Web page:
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Facebook Announces New Legacy Contact


Facebook Announces New Legacy Contact

As Facebook plans to launch a new 'legacy contact' feature, Private Client partner Murray Etherington looks at posthumous social media tools and how these can be used in executries.

As reported by Sky News last night, Facebook has announced plans to create a new “legacy contact” feature.  This will allow the user to choose someone who will posthumously manage their profile.  They will be able change the deceased’s user’s profile picture and cover photo - as well as post status updates and accept friend requests.  However, they will not be able to access any private messages.  Alternatively, users can request their account be deleted on their death. This feature is currently being trialled in the US, but is likely to be available in the UK in the near future.

It is interesting to note that Facebook already have the option of memorialising a page after the death of a user.  However, the current procedure does not allow any changes once this has been done, so the new “legacy contact” is a more flexible option.  The fact that Facebook have released a statement detailing this change shows the growing desire by user’s to be able manage and maintain their social media profile after death.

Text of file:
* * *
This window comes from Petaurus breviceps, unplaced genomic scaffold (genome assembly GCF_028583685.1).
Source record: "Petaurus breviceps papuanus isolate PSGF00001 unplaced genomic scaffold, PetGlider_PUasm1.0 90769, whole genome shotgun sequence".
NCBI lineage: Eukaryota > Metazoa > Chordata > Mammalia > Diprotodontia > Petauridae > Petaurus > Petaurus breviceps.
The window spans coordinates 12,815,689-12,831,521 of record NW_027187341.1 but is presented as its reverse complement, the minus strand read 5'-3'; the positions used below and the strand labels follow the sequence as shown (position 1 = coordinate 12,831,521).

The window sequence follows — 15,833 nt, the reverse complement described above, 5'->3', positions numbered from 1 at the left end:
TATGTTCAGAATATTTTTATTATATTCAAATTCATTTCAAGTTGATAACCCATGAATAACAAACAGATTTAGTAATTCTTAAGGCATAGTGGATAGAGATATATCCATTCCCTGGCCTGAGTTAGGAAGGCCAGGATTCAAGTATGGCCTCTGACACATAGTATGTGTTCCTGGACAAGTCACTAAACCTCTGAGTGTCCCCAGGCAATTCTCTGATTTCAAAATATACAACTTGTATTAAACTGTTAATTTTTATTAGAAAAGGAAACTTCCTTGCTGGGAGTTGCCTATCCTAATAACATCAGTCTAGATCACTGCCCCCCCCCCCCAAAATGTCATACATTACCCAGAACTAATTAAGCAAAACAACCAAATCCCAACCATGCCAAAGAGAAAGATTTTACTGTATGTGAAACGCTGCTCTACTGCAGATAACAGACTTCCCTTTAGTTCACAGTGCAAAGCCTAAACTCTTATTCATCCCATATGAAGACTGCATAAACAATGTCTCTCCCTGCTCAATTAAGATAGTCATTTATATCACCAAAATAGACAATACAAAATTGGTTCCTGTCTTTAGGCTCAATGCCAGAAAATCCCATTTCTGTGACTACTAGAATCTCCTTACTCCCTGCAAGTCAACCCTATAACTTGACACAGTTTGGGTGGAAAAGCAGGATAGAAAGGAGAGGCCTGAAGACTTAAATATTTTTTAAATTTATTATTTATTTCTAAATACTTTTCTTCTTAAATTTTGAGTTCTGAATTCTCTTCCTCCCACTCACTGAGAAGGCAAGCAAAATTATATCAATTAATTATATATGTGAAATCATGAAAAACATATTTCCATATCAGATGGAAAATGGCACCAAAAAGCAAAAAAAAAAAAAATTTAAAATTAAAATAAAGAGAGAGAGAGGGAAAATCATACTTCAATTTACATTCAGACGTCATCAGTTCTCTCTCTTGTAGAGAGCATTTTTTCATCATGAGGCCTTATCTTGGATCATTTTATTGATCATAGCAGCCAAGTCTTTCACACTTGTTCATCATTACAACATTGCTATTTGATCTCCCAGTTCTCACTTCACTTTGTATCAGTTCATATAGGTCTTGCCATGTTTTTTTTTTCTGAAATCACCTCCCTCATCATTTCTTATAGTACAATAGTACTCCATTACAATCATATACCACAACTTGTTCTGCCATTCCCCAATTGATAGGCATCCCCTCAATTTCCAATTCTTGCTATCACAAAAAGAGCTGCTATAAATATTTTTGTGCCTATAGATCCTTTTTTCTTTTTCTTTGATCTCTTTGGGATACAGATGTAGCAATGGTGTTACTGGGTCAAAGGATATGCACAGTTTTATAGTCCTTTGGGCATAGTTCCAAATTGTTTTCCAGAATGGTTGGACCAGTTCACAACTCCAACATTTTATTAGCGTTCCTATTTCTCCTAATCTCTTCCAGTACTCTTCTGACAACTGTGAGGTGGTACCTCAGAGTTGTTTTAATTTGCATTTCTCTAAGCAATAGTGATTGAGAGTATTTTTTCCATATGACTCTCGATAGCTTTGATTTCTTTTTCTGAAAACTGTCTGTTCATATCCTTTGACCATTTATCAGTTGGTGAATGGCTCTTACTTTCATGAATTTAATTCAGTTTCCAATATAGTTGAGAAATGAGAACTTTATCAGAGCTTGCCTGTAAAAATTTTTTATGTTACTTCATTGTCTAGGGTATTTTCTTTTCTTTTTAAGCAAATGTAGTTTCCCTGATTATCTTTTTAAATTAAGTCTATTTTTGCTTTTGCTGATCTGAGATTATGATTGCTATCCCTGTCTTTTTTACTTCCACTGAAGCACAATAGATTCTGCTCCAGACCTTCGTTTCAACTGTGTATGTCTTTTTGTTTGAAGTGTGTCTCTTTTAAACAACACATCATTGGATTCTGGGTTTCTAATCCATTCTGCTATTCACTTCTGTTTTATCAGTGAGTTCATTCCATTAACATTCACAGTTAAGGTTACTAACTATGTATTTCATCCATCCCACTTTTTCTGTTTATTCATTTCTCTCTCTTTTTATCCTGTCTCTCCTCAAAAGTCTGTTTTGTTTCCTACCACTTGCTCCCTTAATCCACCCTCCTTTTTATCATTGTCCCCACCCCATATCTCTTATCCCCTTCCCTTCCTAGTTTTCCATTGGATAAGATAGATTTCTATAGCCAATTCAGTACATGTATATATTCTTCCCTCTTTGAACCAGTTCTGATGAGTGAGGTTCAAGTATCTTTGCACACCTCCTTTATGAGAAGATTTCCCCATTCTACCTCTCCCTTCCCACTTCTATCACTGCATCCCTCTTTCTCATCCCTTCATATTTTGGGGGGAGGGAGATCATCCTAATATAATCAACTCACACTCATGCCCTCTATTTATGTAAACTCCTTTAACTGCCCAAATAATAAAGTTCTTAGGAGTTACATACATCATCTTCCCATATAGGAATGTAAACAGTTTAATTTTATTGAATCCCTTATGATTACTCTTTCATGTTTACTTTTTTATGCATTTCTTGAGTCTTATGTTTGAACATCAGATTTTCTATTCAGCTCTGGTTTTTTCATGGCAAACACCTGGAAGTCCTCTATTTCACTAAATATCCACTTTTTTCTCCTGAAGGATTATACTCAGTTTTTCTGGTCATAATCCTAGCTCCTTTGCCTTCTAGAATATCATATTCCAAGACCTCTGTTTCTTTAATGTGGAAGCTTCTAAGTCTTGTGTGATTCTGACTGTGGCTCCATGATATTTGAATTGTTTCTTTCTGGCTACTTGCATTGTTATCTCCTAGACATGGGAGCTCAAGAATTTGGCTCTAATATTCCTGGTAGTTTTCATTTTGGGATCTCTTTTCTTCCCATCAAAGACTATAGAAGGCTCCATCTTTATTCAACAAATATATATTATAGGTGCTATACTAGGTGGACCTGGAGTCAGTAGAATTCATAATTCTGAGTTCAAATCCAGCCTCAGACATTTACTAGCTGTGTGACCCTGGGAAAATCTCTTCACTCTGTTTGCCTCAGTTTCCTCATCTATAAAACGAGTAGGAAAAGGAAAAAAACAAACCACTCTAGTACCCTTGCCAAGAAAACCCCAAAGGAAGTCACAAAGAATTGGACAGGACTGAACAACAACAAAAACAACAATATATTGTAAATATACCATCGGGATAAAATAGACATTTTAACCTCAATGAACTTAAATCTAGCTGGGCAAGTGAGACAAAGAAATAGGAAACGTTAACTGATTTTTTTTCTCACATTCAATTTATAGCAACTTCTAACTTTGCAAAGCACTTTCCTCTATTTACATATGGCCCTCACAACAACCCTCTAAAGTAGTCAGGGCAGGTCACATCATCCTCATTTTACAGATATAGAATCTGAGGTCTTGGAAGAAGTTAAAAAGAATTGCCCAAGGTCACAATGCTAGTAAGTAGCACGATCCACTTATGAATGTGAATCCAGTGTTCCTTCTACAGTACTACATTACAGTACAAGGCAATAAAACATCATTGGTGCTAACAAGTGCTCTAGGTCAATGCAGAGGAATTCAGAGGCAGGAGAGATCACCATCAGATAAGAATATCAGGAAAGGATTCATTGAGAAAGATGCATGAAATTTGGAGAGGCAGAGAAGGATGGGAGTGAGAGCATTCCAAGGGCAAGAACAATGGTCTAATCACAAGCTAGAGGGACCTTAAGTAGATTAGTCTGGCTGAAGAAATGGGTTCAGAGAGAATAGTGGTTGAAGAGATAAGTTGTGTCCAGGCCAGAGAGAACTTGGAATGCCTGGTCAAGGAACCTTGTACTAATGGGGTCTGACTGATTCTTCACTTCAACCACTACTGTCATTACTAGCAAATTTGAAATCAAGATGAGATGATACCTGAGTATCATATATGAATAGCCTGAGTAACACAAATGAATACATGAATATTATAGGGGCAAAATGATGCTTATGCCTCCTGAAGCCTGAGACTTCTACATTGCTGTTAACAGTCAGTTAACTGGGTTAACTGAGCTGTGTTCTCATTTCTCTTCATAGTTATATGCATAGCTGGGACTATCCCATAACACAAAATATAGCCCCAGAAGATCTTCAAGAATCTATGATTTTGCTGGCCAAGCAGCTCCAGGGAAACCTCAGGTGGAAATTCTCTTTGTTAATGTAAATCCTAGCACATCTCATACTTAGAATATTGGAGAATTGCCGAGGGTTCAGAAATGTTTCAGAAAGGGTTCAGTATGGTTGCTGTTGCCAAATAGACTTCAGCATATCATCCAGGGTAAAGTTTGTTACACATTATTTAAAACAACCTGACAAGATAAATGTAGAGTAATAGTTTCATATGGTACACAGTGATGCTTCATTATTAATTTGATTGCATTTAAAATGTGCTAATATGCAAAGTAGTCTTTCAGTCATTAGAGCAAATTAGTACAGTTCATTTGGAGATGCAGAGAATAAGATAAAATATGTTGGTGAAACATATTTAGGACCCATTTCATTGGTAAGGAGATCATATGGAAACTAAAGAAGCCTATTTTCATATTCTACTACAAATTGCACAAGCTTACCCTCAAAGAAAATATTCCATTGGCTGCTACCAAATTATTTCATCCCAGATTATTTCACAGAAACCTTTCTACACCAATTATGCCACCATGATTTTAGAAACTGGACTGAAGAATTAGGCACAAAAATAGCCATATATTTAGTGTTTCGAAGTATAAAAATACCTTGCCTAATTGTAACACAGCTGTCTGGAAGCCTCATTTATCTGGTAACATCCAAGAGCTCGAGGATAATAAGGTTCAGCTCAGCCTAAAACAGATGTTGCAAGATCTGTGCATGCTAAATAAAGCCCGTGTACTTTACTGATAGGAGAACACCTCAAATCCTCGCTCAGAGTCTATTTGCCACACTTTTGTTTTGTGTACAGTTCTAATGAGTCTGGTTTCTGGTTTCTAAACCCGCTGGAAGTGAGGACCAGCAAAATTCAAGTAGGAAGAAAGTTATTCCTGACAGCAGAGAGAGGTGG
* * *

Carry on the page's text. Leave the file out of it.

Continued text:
This is not the first type of posthumous social media interaction tool with sites such as DeadSocial or The Digital Beyond allowing you to send messages and create memorial pages.  

Whilst it is commendable that social media sites such as Facebook are now giving serious thought to such matters, it is important that users are aware of these policies and take steps to provide instructions as to what should happen to these types of accounts on their death.  As our previous article on “Digital Assets” advised, you should make sure that you prepare a list of your accounts and provide clear instructions to your Executors to make sure that your wishes are carried out; in association with the websites own policies. 

Murray Etherington is a specialist Private Client solicitor. If you wish to speak to Murray regarding this article please call 01382 229111 or email metherington@thorntons-law.co.uk

Posted by Murray Etherington

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